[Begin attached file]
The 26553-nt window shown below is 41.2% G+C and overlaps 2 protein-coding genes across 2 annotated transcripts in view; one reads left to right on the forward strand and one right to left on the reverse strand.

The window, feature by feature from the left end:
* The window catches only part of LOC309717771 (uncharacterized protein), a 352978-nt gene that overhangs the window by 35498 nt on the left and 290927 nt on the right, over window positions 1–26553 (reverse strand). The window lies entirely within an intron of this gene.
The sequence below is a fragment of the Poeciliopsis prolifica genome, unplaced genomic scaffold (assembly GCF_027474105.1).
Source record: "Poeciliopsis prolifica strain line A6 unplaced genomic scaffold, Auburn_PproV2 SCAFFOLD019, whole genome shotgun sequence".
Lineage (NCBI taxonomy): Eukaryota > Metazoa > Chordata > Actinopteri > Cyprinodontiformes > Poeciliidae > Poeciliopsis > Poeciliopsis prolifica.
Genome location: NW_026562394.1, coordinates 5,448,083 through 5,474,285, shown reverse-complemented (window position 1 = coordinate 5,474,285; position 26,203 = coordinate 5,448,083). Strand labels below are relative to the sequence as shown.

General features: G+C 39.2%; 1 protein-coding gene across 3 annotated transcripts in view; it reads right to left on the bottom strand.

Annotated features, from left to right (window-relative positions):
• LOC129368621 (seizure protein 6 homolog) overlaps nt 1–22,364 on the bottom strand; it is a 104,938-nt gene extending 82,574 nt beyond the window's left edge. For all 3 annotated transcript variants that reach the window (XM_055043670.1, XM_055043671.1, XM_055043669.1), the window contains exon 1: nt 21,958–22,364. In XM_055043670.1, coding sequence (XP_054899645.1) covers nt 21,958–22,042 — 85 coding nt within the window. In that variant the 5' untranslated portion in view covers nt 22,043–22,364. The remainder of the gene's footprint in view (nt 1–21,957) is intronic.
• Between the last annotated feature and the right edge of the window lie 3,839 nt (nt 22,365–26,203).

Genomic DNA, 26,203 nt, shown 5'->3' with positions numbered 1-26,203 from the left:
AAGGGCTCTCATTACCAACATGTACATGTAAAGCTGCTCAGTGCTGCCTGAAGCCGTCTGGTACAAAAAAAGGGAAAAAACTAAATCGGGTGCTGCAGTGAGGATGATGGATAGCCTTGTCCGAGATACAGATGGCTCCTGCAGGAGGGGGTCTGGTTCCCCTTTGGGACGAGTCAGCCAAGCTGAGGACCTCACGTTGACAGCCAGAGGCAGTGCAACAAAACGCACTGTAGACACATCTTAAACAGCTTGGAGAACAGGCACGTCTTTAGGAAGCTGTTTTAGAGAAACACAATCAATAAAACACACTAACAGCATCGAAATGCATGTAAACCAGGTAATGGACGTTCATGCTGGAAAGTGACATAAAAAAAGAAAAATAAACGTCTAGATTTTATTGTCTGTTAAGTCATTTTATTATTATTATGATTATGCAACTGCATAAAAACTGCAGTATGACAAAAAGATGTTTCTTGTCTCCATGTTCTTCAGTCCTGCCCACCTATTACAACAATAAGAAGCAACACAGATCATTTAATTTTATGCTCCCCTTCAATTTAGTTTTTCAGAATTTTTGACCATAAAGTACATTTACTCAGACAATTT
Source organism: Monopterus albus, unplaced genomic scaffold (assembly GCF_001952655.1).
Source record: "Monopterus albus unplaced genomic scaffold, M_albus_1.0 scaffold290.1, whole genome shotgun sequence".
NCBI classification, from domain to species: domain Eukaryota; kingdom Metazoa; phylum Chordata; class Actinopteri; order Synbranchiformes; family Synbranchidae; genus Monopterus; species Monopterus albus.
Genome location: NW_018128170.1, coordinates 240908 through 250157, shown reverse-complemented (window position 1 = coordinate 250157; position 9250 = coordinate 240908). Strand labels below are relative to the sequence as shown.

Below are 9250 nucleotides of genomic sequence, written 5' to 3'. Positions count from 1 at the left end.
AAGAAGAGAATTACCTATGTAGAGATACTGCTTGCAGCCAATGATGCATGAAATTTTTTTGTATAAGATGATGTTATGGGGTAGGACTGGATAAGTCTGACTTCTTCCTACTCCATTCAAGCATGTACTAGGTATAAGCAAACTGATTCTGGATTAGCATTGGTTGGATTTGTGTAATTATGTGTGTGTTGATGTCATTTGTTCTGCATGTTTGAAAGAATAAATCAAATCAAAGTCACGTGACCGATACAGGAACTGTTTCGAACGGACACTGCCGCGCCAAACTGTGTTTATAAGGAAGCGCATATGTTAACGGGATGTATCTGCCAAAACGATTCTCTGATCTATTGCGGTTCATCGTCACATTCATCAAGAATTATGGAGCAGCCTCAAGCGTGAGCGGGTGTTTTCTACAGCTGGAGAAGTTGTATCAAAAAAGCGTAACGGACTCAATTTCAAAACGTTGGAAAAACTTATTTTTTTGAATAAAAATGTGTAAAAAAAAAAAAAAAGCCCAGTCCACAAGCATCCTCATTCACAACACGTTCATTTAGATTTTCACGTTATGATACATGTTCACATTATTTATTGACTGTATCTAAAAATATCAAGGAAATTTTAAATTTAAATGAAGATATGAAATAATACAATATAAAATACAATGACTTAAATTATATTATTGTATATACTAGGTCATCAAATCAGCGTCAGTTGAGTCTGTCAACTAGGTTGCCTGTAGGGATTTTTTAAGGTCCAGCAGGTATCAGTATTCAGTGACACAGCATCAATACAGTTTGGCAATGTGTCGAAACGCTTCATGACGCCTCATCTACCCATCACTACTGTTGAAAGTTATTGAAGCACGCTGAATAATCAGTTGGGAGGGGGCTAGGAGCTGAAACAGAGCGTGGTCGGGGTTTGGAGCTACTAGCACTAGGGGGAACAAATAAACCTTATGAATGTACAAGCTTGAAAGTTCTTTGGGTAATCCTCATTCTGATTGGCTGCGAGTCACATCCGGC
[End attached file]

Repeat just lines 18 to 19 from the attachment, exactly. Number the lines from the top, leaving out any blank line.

Below are 9250 nucleotides of genomic sequence, written 5' to 3'. Positions count from 1 at the left end.
AAGAAGAGAATTACCTATGTAGAGATACTGCTTGCAGCCAATGATGCATGAAATTTTTTTGTATAAGATGATGTTATGGGGTAGGACTGGATAAGTCTGACTTCTTCCTACTCCATTCAAGCATGTACTAGGTATAAGCAAACTGATTCTGGATTAGCATTGGTTGGATTTGTGTAATTATGTGTGTGTTGATGTCATTTGTTCTGCATGTTTGAAAGAATAAATCAAATCAAAGTCACGTGACCGATACAGGAACTGTTTCGAACGGACACTGCCGCGCCAAACTGTGTTTATAAGGAAGCGCATATGTTAACGGGATGTATCTGCCAAAACGATTCTCTGATCTATTGCGGTTCATCGTCACATTCATCAAGAATTATGGAGCAGCCTCAAGCGTGAGCGGGTGTTTTCTACAGCTGGAGAAGTTGTATCAAAAAAGCGTAACGGACTCAATTTCAAAACGTTGGAAAAACTTATTTTTTTGAATAAAAATGTGTAAAAAAAAAAAAAAAGCCCAGTCCACAAGCATCCTCATTCACAACACGTTCATTTAGATTTTCACGTTATGATACATGTTCACATTATTTATTGACTGTATCTAAAAATATCAAGGAAATTTTAAATTTAAATGAAGATATGAAATAATACAATATAAAATACAATGACTTAAATTATATTATTGTATATACTAGGTCATCAAATCAGCGTCAGTTGAGTCTGTCAACTAGGTTGCCTGTAGGGATTTTTTAAGGTCCAGCAGGTATCAGTATTCAGTGACACAGCATCAATACAGTTTGGCAATGTGTCGAAACGCTTCATGACGCCTCATCTACCCATCACTACTGTTGAAAGTTATTGAAGCACGCTGAATAATCAGTTGGGAGGGGGCTAGGAGCTGAAACAGAGCGTGGTCGGGGTTTGGAGCTACTAGCACTAGGGGGAACAAATAAACCTTATGAATGTACAAGCTTGAAAGTTCTTTGGGTAATCCTCATTCTGATTGGCTGCGAGTCACATCCGGC